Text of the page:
After a little playing around I found they had missed style attribute filtering, allowing Javascript inclusion.

<img style="xss:expression(alert('LOL'))">
<style type="text/css">BODY{background:url("javascript:alert('LOL')")}</style>

For any determined bounty hunters out there, I would definitely recommend taking a look at the editor as I'm sure there are more holes in it :)

#6 Mobile Site XSS

The final issue was in the mobile site. Burp flagged this up as XSS and on closer inspection it turned out to be a json callback parameter being echo'ed back unencoded (allowing us to insert <script> etc.).

However in Chrome and Firefox this was not actually exploitable as they correctly enforce the json content-type sent from the server meaning the Javascript isn't rendered by the browser.

After a little digging I found the following:

I never knew if you renamed the file extension IE would ignore the content-type sent by the server. So by adding a .html to the url IE would render the page as HTML, which meant XSS!

Annoyingly, it turns out the IE XSS filter doesn't take any prisoners. After a lot of playing around I just couldn't evade the filter and Microsoft appear to have fixed the same domain trick mentioned in the the post below:

So the XSS was dead in the water (at least in IE8/9/10). Microsoft got something right!

Final Thoughts

Rather simplistic information disclosure/account security issues can seem trivial but under the right circumstances they can cause serious damage. And the funny thing is that these are the issues vulnerability scanners will often miss.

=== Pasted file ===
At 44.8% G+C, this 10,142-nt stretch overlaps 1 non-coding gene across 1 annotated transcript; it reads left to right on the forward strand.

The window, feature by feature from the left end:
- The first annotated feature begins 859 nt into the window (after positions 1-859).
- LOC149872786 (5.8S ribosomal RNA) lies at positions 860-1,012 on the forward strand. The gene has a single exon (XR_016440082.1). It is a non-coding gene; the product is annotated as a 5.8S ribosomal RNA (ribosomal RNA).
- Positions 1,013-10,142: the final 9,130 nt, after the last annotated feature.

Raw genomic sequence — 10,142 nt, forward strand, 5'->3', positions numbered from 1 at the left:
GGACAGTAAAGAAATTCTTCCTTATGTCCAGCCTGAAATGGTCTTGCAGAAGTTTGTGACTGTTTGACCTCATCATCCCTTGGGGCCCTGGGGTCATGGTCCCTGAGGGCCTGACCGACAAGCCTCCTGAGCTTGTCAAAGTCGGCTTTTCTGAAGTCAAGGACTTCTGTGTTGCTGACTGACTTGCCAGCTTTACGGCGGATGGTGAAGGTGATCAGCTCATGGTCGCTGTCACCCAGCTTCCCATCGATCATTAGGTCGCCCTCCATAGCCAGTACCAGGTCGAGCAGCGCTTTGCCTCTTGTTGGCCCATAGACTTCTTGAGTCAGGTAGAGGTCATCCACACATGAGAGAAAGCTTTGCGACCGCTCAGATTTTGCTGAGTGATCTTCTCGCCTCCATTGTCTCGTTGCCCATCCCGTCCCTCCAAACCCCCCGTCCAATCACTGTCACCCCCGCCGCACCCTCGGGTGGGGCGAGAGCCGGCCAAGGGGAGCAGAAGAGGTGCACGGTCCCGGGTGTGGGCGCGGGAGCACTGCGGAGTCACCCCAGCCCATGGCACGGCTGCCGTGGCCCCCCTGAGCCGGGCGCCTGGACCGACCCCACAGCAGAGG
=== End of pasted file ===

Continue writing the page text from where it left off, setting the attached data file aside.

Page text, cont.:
Today's security tips:
  • Always use SSL
  • Make sure your directory permissions are correct
  • Always use brute force mitigation
  • Don't disclose user information in error messages
  • Don't allow users to insert HTML
  • Always html encode user input when outputting it on your page

Questions, comments, corrections and IE XSS filter bypasses are always welcome :)


  1. I also reported the brute force issue but they said that, we have an option in the dashboard to change it. Therefore it was not accepted.

    Apart from that there was an awesome DOM Based XSS, that also got duplicate.


  2. Reminds me of when Etsy still used HTTP and had the "optional" HTTPS setting. If it ain't enabled by default 99% of users won't use it :)

    Don't suppose you have a write-up of the DOM based XSS?

  3. Hi,

    Sorry for the late reply, I do visit your blog once in a week.

    Reminds me of when Etsy still used HTTP and had the "optional" HTTPS setting. If it ain't enabled by default 99% of users won't use it :)

    ETSY are doing things the wrong way, They are posing http to https://, which is not a good practice, since the initial communication would be left as unencrypted, i reported it and they said that they are in process of deploying the fix.

    Regarding the Meraki DOM XSS, the issue was made public after it was fixed by some one else. I do have some interesting writeups on DOM XSS on my blog.

  4. It's the "tyranny of the default". If it's not on out of the box then 99% of users won't change it.

  5. This comment has been removed by the author.